Sicily, and Catania, in particular, is but a short hop away (so close, there’s not even time for an in-flight service).
Text by David Baker
From all the bustling activity that hit the visitor at first glance, Catania has a strong magnetic pull. This is Sicily at its most youthful, a city which comprises a great mixture of fascinating culture, history and traditions alongside cool and gritty bars, delivering abundant energy and an earthy spirit in sharp contrast to Palermo’s aristocratic airs.
At the city’s historic core is a Unesco-listed wonder, where black-and-white palazzi tower over sweeping baroque piazzas. One minute you’re scanning the skyline from the dizzying heights of a dome, the next contemporary art in an 18th-century convent. Beneath it, all are the ancient ruins of a town with over 2,700 candles on its birthday cake. Indeed, food is another local forte. This is the home of Sicily’s iconic pasta alla Norma and the extraordinary La Pescheria market.
Keeping an eye on it all is Catania’s skyscraping ‘frenemy’, Mount Etna, a commanding presence that adds layers of intensity, history, devastation and at the same time beauty to Sicily’s second-biggest city.
Locals see the affectionately named Mamma Etna as both a blessing and a curse. It’s a symbol of fertility despite having destroyed the city several times over the last 500 years or so. However, it has also allowed Catania to rebuild itself in its own opulent Sicilian baroque style. (The Centre of the city is a UNESCO world heritage site).
The fertile landscape created by this active volcano has also produced an abundance of agriculture, a beautiful national park just outside of the city, some of the best wines in the world and a mouthwatering cuisine drenched with fantastic flavour. So where to start in this city of contrasts?
How about the central piazza? This is a set piece of contrasting lava and limestone, surrounded by buildings in the unique local baroque style and crowned by the grand Cattedrale di Sant’Agata.
At its centre stands Fontana dell’ Elefante (built in 1736), a naive, smiling black-lava elephant dating from Roman times and surmounted by an improbable Egyptian obelisk. The Elephant itself is quite mysterious as no one knows why, when, and how it became the symbol of Catania. Some say the elephant is known as u Liotru, a reference to Hannibal the Great, others refer to a famous local nobleman’s confrontation with a local bishop. During the 9th through 11th-century Muslim rule of Sicily, Catania was already known in Arabic as Madinat al-fīl or the City of the Elephant.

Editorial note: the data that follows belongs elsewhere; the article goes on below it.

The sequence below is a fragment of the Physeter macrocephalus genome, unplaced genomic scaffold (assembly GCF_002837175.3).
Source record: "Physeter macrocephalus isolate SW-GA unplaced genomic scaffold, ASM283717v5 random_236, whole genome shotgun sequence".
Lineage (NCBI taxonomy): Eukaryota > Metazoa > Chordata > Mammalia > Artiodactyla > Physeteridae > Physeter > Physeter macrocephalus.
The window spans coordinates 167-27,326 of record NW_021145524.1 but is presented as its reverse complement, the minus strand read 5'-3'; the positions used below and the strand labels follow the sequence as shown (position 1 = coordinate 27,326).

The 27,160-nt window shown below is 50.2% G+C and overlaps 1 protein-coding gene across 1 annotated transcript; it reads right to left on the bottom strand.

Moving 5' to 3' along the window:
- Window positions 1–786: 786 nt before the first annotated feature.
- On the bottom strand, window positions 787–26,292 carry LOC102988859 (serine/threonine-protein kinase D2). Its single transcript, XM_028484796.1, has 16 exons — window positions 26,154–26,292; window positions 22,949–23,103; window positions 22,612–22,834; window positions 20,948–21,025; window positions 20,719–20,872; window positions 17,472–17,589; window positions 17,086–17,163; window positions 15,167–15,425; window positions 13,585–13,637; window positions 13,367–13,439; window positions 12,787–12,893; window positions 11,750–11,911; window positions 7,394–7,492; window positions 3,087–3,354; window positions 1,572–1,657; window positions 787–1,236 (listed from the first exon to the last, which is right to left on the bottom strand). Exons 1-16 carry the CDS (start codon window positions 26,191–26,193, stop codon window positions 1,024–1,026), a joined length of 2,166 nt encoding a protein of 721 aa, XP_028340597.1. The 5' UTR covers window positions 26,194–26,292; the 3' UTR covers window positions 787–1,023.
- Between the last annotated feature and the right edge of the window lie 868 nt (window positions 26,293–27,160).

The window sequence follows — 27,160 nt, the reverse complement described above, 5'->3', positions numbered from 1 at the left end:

Another distinctive feature, a fountain at the piazza’s southwest corner, Fontana dell’Amenano, marks the entrance to Catania’s La Pescheria (fish market). It takes its name from the Amenano river that used to run on the same spot. The river was buried in 1669 during a devastating Etna eruption.
Here, from Monday through Saturday, the streets are transformed into a loud and fast-paced market and where the smell and sound of the fresh catch being hawked from various collapsible stands have become iconic.
One of the best things about the Catania fish market is not just the activity of the pescheria itself, but the crowd that it attracts. If you like people watching (and in this case, people watching people), this is the place.
La Pescheria forms one component of the piazza’s social heart of the city, where it serves as a meeting place for locals filled with stores, bars and restaurants surrounded by the most famous buildings, palaces, churches and the town hall of the city. So, a walk around the piazza and a friendly wave to the Liotru is obligatory for any visit to Catania.
As you continue your exploration, as is so prevalent in Italy, you discover there is an astounding amount of layering of different parts of history. It was the seventeenth-century earthquake which allowed the Le Terme Achilliane (Baths of Achilliane) to resurface, and they are one of the most important remaining structures from the Roman Empire in Catania. The extensive series of subterranean Roman thermal baths were discovered under the Cathedral, Seminary (the actual site of the Museo Diocesano) and under the Palazzo Sentorio (the Town Hall) all in the heart of Catania’s historical centre.
The other precious piece of ancient Roman Catania is the Teatro Romano, an open-air amphitheatre. Dating from three hundred B.C the theatre is exceptionally well preserved in the classical style; it had a capacity for 7,000 spectators complete with an orchestra pit. Today the Teatro is partly submerged with water from the Amenano river. During Roman times the underground water source served as a water feature for the amphitheatre and was used to move elaborate sets and other equipment needed by the theatre.
On the western side, there is the Odeon, a smaller theatre also from the Roman period which was believed to be used as a rehearsal space for the main theatre.
Teatro Massimo Bellini is an opulent Baroque theatre dedicated to the Catanese opera composer Vincenzo Bellini, and it is one of the most beautiful pieces of architecture to witness in a city made up of one treasure after another. The theatre is open for public tours and has a vibrant calendar of events throughout the year featuring everything from ballet, classical music, theatre to opera. The unique outdoor summer performances hosted by the Teatro in the Piazza Vincenzo Bellini directly in front of the theatre make the most of the cool summer nights and the stunning backdrop of the beautiful square and fountain.